The International Cricket Council (ICC) is set to limit the number of overseas players franchise teams can sign in a bid to protect Test cricket.
The growing clout of franchise leagues — evident in Jason Roy becoming the first England cricketer to withdraw from a current national contract last month to play in Major League Cricket in the US — has created urgency for national Boards to do more to safeguard the international game.
And the ICC are next month set to ratify two immediate changes to prevent T20 cricket from cannibalising the international game: a reduction in the number of overseas players to four per starting XI, and also mandating T20 leagues to pay national Boards for each player they can sign.
The limit of four per franchise team is an urgent response to two of the new leagues that have been created this year. The International League T20 in the United Arab Emirates allowed nine overseas players per team while America’s Major League Cricket, which launches next month, will permit nine in each squad and six in each playing XI.
This created the prospect of either of these two leagues — or other new leagues, including a rumoured Saudi Arabia league — hoovering up the world’s best talent, regardless of nationality, in a manner akin to leading European football clubs. A limit of four overseas players per matchday squad from Full Members — in line with the Indian Premier League — will ensure that countries have to be largely dependent upon domestic talent.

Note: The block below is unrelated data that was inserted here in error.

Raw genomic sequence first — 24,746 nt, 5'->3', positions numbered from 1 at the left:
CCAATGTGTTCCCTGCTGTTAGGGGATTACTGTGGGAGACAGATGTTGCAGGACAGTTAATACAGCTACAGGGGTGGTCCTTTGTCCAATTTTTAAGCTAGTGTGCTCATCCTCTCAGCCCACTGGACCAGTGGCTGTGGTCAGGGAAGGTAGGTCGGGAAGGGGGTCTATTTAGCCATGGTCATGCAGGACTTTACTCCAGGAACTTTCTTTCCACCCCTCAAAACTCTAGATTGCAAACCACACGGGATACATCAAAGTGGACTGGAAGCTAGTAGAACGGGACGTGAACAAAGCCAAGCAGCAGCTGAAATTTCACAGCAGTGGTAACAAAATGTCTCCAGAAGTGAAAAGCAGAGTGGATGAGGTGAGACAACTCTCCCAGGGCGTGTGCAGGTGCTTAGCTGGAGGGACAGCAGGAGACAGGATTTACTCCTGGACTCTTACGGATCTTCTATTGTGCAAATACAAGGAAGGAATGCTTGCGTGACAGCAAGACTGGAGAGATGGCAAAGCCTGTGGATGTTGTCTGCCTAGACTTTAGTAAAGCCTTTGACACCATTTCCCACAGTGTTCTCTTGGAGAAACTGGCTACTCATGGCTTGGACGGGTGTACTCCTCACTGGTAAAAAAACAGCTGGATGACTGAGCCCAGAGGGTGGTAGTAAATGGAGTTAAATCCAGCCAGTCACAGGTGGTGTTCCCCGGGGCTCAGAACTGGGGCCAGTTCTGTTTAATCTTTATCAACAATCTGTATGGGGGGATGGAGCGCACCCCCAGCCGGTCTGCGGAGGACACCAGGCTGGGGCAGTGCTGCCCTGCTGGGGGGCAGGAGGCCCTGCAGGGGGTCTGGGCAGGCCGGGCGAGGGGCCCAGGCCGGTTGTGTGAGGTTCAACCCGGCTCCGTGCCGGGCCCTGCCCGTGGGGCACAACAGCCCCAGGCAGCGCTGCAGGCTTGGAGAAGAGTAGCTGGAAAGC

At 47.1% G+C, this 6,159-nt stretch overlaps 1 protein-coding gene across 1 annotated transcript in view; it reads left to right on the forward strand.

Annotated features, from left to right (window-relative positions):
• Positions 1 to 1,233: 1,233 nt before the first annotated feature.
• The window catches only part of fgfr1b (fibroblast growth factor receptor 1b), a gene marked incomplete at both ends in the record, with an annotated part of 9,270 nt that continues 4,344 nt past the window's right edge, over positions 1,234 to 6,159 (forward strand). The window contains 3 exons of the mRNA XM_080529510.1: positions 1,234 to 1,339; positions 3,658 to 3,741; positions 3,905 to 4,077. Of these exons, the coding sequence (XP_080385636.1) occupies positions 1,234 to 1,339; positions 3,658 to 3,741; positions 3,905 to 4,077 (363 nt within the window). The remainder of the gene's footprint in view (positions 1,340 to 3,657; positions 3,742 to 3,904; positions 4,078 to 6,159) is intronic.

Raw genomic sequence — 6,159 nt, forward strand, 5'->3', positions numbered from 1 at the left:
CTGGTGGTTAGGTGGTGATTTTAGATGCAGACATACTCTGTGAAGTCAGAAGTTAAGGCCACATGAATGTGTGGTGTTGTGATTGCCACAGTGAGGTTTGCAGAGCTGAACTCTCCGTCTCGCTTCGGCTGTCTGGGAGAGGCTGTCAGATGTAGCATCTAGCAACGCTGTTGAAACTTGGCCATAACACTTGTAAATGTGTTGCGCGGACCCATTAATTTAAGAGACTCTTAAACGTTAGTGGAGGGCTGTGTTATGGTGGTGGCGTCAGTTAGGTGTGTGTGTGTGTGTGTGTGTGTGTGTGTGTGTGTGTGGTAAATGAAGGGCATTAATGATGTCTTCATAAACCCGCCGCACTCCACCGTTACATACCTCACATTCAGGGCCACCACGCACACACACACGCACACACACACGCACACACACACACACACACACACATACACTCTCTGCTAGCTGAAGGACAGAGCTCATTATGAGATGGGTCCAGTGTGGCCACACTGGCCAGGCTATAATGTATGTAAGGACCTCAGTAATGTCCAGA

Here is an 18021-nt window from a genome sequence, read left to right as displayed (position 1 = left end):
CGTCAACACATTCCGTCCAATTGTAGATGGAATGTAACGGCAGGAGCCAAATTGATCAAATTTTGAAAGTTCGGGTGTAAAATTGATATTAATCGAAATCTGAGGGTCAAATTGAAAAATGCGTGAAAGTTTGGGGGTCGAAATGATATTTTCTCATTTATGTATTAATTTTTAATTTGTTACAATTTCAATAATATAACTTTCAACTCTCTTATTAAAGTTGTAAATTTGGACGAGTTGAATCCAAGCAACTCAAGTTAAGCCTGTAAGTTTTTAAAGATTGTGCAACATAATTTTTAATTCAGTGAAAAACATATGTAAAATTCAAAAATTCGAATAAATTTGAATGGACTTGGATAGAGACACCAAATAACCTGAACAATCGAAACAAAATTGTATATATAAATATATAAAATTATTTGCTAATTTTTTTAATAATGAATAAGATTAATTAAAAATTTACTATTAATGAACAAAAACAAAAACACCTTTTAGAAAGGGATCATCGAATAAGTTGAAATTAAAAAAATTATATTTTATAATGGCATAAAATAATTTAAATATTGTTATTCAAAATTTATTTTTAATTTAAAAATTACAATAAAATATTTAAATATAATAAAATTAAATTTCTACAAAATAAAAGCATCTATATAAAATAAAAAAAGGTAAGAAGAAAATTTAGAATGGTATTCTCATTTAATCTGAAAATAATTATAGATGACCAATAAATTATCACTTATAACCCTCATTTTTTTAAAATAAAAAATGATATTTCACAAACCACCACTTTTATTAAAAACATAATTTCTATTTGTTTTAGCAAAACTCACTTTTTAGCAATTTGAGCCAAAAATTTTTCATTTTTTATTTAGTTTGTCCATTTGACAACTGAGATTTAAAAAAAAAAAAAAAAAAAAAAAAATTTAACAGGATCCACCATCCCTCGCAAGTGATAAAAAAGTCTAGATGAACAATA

The limit of four overseas players per league would also reduce the risk of players quitting international cricket to sign-up for a multi-team franchise deal. With fewer overseas slots in leagues, Indian Premier League franchises are unlikely to contract more than a couple of players per side in this way, reducing the overall risk to the Test and international game.
The second change will see all T20 leagues required to give national Boards 10 per cent of the fee they will pay each player, again matching the Indian Premier League. As T20 leagues grow in value, this figure will become an increasingly important source of income for national Boards.
Richard Gould, the chief executive of the England & Wales Cricket Board (ECB), recently expressed his fears that leagues are not doing enough to contribute to the development of players and benefit from the work that national Boards do without paying accordingly.
“The difficulty for ECB and our revenues is that we have so many mouths to feed, whereas the franchise tournaments can take the cream off the top, they don’t get charged for the players,” Gould told The Final Word this month.
The proposed changes effectively revisit proposals made by Johnny Grave, the chief executive of Cricket West Indies, in 2018. While Boards did not agree on action then, the International League T20, and the growing possibility of more players choosing a range of franchise contracts and opting out of national contracts — as New Zealand’s star fast bowler Trent Boult did last year — has crystallised the need for boards to take action.
In January, lucrative new T20 leagues launched in South Africa and the United Arab Emirates. Next month, Major League Cricket — which has major backing from prominent figures in Silicon Valley, including Satya Nadella, the chief executive of Microsoft — will launch in the US.
Cricket chiefs have also discussed the LIV takeover of golf in the context of the changing climate in the world game. In theory, an insurgent competition could still form an unsanctioned breakaway, as World Series Cricket did in 1977.
But now a new competition would have to adhere to the limit of four overseas players from Test nations to count as sanctioned cricket.
The Daily Telegraph, London